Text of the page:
WASHINGTON DC (Kurdistan 24) – The Trump administration still appears attached to the policy it inherited from the Obama administration, which is premised on maintaining Iraq’s unity and which favors Baghdad over Erbil.
In addition, Washington still seems to believe it can secure a second term for Iraqi Prime Minister Haider al-Abadi, which reinforces its preference for Baghdad, even when Iraqi measures against Erbil are dubious.
The road between Erbil and Kirkuk, closed since Iraq’s attack on the Kurdish-controlled city last October, is set to reopen. However, Baghdad has reportedly placed an unusual condition on the road’s reopening: the establishment of a customs post, from which it will collect all the revenues, on the border between the Kurdistan Region and the rest of Iraq.
Iraq is supposed to be one country, however, and maintaining Iraq’s unity is a central tenet of US policy.
So Kurdistan 24 recently asked State Department Spokesperson Heather Nauert, if a customs post on the Erbil-Kirkuk road is “consistent with your view of a unified Iraq?”
“This is largely an internal matter,” she replied, “between Iraq and Erbil, to try to work out.”
“Other countries,” she continued, “have done this in the past, including our own country.”
Yeah? Asked for further details, a State Department official cited regulatory barriers between US states: Arizona checked for fruit, Wisconsin for fireworks.
But, of course, a regulatory barrier is different than a customs barrier. The State Department also said that Italy had internal customs posts, but provided no further details.
So Kurdistan 24 turned to an expert: the University of Pennsylvania’s Lauder Professor of Political Science, Dr. Brendan O’Leary, who has done extensive work on these issues. He is the author or co-author of 22 books and of over 120 articles.
As O’Leary’s university webpage explains, he “has been a political and constitutional advisor to the United Nations, the European Union, the Kurdistan Regional Government of Iraq, the Governments of the UK and Ireland, and to the British Labour Party during the Irish peace process.
O’Leary explained to Kurdistan 24 that there could legitimately be a regulatory barrier between the Kurdistan Region and the rest of Iraq.
However, “a customs barrier between two provinces inside the same common market” would be “bizarre,” he said.
It was such a strange idea that O’Leary suggested the reporting might be misleading. If it really is a “customs barrier between Kirkuk and the Kurdistan Region, that would be astonishing,” he remarked.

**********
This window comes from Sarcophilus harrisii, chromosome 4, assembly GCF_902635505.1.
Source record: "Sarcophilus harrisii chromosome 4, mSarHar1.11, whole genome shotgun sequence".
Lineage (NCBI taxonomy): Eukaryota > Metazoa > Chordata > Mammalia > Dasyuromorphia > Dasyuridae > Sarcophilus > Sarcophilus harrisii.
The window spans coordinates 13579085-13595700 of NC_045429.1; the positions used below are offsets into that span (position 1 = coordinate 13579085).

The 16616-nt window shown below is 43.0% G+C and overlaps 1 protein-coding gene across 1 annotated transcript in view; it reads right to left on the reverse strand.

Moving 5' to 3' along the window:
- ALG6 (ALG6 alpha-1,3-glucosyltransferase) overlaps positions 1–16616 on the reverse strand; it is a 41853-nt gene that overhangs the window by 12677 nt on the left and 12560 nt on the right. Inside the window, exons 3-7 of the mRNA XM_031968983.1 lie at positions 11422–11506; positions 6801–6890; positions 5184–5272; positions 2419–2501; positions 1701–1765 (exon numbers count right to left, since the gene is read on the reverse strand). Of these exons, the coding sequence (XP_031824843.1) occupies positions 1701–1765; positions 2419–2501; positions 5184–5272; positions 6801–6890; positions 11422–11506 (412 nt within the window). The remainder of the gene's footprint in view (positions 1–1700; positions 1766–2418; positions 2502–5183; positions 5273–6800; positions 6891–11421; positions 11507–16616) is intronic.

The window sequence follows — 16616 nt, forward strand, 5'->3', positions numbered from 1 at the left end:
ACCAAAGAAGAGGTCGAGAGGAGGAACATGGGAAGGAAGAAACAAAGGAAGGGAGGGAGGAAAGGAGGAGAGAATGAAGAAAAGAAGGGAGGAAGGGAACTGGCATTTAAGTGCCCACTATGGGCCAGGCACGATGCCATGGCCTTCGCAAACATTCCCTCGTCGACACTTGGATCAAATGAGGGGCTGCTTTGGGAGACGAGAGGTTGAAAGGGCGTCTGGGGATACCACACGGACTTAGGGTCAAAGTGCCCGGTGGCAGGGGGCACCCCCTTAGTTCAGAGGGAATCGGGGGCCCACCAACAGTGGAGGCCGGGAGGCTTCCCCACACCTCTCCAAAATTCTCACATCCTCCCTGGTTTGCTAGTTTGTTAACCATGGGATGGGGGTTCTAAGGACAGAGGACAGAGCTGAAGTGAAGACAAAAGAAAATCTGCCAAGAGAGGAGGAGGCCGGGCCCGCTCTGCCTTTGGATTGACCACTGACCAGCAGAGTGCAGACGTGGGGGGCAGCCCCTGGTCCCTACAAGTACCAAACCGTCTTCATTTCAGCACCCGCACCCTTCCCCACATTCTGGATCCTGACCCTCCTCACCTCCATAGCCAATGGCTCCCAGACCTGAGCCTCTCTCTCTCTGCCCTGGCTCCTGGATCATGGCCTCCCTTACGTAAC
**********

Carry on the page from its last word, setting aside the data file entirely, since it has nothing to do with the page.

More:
“It would be like going back to German principalities, before they created the common market in the 1840s,” O’Leary continued. “It is very rare for there to be customs barriers between one province and another.”
Asked directly, “Is Baghdad allowed to impose a customs barrier between Iraq and the Kurdistan Region?,” O’Leary answered tersely: “No.”
Paul Davis, a former Pentagon analyst and presently a Senior Fellow at Soran University, suggested to Kurdistan 24 that the US position was, almost certainly, a continuation of its effort to keep Abadi as prime minister for another term.
So the US regularly rubber-stamps, whatever his government does.
“They don’t know how to do anything else,” Davis said, noting that in his experience, bureaucracy is, truly, the realm of the routine.
“People keep doing what the guy before them did,” he said. “That is, almost always, the safest thing.”
Until recently, US policy on Iraq has prompted little criticism from the Washington establishment, but two recent critiques might signal a change.
The Washington Institute for Near East Policy hosted a somewhat surprising seminar on Iraq on July 25, with all the panelists criticizing US policy, and none defending it.
Washington became tired of Iraq some time ago—“Iraq fatigue,” the panelists dubbed it, although the war in Iraq was America’s most serious—and costly—war since Vietnam.
Both Nussaibah Younis, of Chatham House, and Geneive Abdo, of the Arabia Foundation, criticized the US focus on ensuring Abadi’s continued tenure.
“The US embassy has made it very clear that [Abadi] is their choice [for prime minister] and that he should have another term,” Abdo said.
Younis described “this obsession” with Abadi remaining prime minister as “a reflection of the laziness in policy-making here.” She emphasized the need to engage with Iraqis “across the political spectrum,” adding, “Abadi is unlikely to maintain his position.”
Noting the Trump administration’s lack of interest in Iraq, in sharp contrast to its focus on Iran, she asked, “Why isn’t your Iraq policy a component of your Iran policy?”
Two weeks later, on August 6, The Washington Post published an article, datelined Baghdad and titled, “Street Protests in Iraq could cost pro-American prime minster his job.”
Abadi has, indeed, tried hard to accommodate the US. Notably, he recently affirmed that Iraq would abide by the US sanctions on Iran.
On Sunday, the Arab News suggested that stance may cost him his job. The Saudi-based paper quoted an Iraqi political analyst, Abdulwahid Tuama.
“Everyone knows that Abadi needs the support of both Iran and US to win a second term. One of them is not enough,” Tuama said, “and all signs indicate that he lost any chance to get Iranian support.”
So if Abadi doesn’t return as prime minister, what was the point of consistently subordinating Erbil to Baghdad, no matter how dubious the Iraqi measures?
Paul Davis, citing the growing tensions between Turkey and the US, suggested that Washington may come to truly regret that it did not treat better its only true friend in that part of the Middle East—the Kurds.